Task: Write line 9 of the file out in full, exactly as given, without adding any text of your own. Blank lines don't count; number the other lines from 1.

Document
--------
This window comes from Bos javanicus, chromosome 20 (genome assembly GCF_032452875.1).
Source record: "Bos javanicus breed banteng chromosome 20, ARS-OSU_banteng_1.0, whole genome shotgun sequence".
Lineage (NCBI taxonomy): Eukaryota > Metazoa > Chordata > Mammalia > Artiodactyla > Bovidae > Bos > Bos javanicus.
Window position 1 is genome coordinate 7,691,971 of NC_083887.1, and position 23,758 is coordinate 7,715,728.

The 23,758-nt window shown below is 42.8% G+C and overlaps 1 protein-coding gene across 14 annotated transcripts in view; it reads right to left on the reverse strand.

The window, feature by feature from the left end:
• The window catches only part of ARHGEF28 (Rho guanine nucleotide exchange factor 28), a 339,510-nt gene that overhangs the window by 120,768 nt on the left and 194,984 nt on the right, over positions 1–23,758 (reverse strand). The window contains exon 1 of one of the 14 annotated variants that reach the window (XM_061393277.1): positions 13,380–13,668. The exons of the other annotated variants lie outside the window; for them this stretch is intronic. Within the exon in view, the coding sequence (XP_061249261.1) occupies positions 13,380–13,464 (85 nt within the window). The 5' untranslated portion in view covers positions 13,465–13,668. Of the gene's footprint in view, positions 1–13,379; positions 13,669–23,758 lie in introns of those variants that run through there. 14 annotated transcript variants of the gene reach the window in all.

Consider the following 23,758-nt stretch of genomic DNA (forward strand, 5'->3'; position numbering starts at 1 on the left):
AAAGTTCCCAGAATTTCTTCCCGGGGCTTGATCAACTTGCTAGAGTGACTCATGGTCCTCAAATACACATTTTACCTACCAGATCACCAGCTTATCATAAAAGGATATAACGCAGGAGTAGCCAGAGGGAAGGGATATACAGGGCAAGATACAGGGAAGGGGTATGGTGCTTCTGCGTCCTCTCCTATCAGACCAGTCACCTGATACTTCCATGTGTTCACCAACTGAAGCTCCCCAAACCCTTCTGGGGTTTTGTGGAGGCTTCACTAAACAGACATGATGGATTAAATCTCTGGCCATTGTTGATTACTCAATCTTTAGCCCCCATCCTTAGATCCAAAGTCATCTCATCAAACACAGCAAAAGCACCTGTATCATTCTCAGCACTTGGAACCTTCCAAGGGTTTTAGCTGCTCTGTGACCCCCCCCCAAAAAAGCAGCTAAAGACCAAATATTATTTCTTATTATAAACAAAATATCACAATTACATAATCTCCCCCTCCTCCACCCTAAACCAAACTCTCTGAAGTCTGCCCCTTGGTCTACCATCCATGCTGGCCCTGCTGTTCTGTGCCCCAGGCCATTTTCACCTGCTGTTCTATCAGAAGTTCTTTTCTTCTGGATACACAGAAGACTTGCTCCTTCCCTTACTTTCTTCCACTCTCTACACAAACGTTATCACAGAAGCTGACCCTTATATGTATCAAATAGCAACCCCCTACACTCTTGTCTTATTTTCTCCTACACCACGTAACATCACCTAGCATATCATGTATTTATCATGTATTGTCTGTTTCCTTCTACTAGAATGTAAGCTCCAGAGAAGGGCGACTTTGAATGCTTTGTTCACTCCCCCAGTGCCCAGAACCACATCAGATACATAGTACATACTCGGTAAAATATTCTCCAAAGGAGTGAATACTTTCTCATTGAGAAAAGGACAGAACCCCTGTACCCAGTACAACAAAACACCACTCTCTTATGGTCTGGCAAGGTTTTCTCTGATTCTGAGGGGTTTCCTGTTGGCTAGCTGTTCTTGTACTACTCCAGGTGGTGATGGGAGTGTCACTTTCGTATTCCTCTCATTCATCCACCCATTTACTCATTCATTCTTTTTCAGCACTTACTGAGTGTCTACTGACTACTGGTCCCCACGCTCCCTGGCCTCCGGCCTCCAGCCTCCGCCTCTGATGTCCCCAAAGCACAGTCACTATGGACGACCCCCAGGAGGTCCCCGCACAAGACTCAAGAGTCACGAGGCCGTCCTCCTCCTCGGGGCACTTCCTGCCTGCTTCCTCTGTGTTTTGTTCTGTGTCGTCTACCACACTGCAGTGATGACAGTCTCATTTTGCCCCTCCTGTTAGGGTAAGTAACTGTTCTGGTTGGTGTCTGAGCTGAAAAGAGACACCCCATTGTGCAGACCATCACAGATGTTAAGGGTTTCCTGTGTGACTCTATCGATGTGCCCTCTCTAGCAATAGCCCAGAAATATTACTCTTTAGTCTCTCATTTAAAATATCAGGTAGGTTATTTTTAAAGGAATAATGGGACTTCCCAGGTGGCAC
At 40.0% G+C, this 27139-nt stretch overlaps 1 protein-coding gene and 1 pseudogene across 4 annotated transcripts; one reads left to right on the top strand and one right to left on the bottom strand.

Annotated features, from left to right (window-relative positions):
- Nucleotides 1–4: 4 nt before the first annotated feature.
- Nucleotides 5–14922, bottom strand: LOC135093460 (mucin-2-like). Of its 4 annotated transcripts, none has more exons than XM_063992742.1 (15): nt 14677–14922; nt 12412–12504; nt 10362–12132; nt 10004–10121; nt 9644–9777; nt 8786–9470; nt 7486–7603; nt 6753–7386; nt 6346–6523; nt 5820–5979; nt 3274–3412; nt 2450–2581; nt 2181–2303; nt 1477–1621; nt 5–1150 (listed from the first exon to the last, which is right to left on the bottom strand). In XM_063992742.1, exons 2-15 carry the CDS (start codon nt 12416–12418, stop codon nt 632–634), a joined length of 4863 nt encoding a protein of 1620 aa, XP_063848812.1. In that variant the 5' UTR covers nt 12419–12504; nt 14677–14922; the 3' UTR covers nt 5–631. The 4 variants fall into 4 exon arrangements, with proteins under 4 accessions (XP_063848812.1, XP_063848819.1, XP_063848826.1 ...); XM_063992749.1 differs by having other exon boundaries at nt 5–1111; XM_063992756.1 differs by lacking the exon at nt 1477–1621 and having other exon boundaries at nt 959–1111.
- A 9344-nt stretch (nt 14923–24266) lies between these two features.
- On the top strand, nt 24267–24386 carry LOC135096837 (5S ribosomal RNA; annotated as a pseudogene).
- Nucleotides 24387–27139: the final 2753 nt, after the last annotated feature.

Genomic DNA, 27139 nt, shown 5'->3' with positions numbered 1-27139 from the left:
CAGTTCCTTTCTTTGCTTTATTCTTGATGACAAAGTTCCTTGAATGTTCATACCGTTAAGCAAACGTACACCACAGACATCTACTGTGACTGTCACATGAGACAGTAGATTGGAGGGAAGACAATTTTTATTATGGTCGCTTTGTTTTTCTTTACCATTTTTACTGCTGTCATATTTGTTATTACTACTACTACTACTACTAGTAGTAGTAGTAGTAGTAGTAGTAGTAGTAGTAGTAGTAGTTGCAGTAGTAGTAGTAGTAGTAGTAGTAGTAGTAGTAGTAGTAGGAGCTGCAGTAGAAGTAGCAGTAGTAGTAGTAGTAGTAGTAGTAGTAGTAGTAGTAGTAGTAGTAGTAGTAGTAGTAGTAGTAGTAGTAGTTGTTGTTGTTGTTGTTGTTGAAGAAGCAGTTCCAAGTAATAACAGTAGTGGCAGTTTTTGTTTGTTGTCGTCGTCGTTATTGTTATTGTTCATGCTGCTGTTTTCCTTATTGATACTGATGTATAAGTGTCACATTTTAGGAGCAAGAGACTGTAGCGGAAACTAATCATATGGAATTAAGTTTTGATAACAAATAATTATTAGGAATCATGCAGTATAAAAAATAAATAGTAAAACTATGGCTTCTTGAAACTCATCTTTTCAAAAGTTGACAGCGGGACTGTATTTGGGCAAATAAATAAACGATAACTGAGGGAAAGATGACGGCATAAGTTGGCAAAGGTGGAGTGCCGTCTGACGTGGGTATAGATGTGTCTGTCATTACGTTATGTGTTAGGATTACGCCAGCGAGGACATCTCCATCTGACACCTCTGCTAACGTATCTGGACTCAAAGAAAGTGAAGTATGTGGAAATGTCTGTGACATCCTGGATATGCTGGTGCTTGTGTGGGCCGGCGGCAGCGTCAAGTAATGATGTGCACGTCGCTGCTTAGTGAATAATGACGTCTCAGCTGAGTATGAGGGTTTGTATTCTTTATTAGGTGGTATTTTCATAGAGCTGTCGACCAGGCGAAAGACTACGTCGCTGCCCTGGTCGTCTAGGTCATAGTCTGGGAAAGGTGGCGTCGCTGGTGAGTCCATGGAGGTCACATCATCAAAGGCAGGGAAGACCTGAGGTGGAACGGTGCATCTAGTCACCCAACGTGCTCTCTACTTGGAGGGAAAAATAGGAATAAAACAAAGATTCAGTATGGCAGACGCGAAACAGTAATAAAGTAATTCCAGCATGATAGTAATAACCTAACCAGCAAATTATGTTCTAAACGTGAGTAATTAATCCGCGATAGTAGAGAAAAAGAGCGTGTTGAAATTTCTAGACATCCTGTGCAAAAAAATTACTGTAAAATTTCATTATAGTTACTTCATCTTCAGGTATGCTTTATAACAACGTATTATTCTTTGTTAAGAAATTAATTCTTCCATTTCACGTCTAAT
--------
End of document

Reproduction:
AAAGTTCCCAGAATTTCTTCCCGGGGCTTGATCAACTTGCTAGAGTGACTCATGGTCCTCAAATACACATTTTACCTACCAGATCACCAGCTTATCATAAAAGGATATAACGCAGGAGTAGCCAGAGGGAAGGGATATACAGGGCAAGATACAGGGAAGGGGTATGGTGCTTCTGCGTCCTCTCCTATCAGACCAGTCACCTGATACTTCCATGTGTTCACCAACTGAAGCTCCCCAAACCCTTCTGGGGTTTTGTGGAGGCTTCACTAAACAGACATGATGGATTAAATCTCTGGCCATTGTTGATTACTCAATCTTTAGCCCCCATCCTTAGATCCAAAGTCATCTCATCAAACACAGCAAAAGCACCTGTATCATTCTCAGCACTTGGAACCTTCCAAGGGTTTTAGCTGCTCTGTGACCCCCCCCCAAAAAAGCAGCTAAAGACCAAATATTATTTCTTATTATAAACAAAATATCACAATTACATAATCTCCCCCTCCTCCACCCTAAACCAAACTCTCTGAAGTCTGCCCCTTGGTCTACCATCCATGCTGGCCCTGCTGTTCTGTGCCCCAGGCCATTTTCACCTGCTGTTCTATCAGAAGTTCTTTTCTTCTGGATACACAGAAGACTTGCTCCTTCCCTTACTTTCTTCCACTCTCTACACAAACGTTATCACAGAAGCTGACCCTTATATGTATCAAATAGCAACCCCCTACACTCTTGTCTTATTTTCTCCTACACCACGTAACATCACCTAGCATATCATGTATTTATCATGTATTGTCTGTTTCCTTCTACTAGAATGTAAGCTCCAGAGAAGGGCGACTTTGAATGCTTTGTTCACTCCCCCAGTGCCCAGAACCACATCAGATACATAGTACATACTCGGTAAAATATTCTCCAAAGGAGTGAATACTTTCTCATTGAGAAAAGGACAGAACCCCTGTACCCAGTACAACAAAACACCACTCTCTTATGGTCTGGCAAGGTTTTCTCTGATTCTGAGGGGTTTCCTGTTGGCTAGCTGTTCTTGTACTACTCCAGGTGGTGATGGGAGTGTCACTTTCGTATTCCTCTCATTCATCCACCCATTTACTCATTCATTCTTTTTCAGCACTTACTGAGTGTCTACTGACTACTGGTCCCCACGCTCCCTGGCCTCCGGCCTCCAGCCTCCGCCTCTGATGTCCCCAAAGCACAGTCACTATGGACGACCCCCAGGAGGTCCCCGCACAAGACTCAAGAGTCACGAGGCCGTCCTCCTCCTCGGGGCACTTCCTGCCTGCTTCCTCTGTGTTTTGTTCTGTGTCGTCTACCACACTGCAGTGATGACAGTCTCATTTTGCCCCTCCTGTTAGGGTAAGTAACTGTTCTGGTTGGTGTCTGAGCTGAAAAGAGACACCCCATTGTGCAGACCATCACAGATGTTAAGGGTTTCCTGTGTGACTCTATCGATGTGCCCTCTCTAGCAATAGCCCAGAAATATTACTCTTTAGTCTCTCATTTAAAATATCAGGTAGGTTATTTTTAAAGGAATAATGGGACTTCCCAGGTGGCAC